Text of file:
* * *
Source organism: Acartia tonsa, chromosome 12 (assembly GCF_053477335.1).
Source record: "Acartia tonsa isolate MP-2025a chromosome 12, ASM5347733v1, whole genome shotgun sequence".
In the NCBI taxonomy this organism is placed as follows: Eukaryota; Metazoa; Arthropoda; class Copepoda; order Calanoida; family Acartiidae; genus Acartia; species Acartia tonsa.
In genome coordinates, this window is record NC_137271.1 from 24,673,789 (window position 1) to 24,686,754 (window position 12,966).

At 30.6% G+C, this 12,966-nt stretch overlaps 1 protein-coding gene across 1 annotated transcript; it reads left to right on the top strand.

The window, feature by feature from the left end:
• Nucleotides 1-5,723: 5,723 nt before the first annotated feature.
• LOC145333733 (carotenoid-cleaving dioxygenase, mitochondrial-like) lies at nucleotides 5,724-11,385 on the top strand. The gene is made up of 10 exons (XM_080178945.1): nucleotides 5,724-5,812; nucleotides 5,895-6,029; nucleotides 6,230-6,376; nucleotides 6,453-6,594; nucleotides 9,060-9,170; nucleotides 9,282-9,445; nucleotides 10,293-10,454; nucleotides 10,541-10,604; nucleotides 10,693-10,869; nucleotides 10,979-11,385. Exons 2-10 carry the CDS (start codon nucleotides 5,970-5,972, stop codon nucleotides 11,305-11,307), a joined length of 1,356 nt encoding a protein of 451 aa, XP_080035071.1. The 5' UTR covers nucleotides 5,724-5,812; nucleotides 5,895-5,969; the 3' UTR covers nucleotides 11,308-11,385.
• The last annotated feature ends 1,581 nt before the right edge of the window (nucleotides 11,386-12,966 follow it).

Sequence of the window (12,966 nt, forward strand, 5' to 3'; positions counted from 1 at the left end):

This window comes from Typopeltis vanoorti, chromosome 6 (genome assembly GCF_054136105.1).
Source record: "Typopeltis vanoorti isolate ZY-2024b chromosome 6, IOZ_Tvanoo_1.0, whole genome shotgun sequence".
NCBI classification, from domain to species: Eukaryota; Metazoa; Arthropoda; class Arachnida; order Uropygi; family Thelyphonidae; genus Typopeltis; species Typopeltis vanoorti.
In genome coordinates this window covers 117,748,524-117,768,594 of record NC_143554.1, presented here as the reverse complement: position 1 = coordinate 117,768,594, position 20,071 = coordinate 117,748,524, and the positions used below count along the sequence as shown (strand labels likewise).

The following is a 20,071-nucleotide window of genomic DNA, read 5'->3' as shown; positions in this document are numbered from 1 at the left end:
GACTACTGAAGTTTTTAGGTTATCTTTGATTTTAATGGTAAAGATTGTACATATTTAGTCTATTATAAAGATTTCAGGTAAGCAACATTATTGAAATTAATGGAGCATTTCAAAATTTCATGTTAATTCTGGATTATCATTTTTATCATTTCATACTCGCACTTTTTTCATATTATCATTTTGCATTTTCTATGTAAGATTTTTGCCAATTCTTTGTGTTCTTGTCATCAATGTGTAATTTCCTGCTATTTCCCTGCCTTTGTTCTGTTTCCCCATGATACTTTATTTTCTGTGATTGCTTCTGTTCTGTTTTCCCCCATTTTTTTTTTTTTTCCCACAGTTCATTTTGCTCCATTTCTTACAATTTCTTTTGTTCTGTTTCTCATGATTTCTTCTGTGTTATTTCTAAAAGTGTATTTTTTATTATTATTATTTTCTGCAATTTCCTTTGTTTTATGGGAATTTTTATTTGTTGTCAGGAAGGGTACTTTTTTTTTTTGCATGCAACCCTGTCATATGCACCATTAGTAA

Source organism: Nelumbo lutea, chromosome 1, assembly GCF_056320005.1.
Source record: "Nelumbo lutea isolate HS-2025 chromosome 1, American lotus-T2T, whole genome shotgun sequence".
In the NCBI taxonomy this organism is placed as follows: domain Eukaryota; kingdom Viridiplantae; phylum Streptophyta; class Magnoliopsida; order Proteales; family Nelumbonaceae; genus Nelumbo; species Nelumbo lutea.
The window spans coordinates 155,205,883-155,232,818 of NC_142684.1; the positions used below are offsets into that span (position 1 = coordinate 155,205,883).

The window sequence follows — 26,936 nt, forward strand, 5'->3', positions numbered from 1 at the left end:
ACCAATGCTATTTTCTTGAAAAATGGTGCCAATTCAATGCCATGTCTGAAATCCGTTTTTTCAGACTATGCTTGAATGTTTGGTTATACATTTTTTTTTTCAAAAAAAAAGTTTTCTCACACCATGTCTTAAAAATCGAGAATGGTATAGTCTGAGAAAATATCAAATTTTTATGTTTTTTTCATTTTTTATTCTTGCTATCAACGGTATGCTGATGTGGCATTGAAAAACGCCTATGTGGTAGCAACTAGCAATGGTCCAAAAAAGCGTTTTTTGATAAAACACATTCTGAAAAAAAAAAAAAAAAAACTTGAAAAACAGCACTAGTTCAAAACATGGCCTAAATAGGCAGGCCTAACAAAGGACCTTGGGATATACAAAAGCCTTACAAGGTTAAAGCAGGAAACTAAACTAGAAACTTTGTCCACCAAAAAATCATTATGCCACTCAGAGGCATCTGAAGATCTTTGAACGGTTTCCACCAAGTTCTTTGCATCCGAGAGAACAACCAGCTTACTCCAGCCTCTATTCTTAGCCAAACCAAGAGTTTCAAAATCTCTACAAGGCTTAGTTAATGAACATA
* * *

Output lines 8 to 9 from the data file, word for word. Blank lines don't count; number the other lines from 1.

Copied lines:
• LOC145333733 (carotenoid-cleaving dioxygenase, mitochondrial-like) lies at nucleotides 5,724-11,385 on the top strand. The gene is made up of 10 exons (XM_080178945.1): nucleotides 5,724-5,812; nucleotides 5,895-6,029; nucleotides 6,230-6,376; nucleotides 6,453-6,594; nucleotides 9,060-9,170; nucleotides 9,282-9,445; nucleotides 10,293-10,454; nucleotides 10,541-10,604; nucleotides 10,693-10,869; nucleotides 10,979-11,385. Exons 2-10 carry the CDS (start codon nucleotides 5,970-5,972, stop codon nucleotides 11,305-11,307), a joined length of 1,356 nt encoding a protein of 451 aa, XP_080035071.1. The 5' UTR covers nucleotides 5,724-5,812; nucleotides 5,895-5,969; the 3' UTR covers nucleotides 11,308-11,385.
• The last annotated feature ends 1,581 nt before the right edge of the window (nucleotides 11,386-12,966 follow it).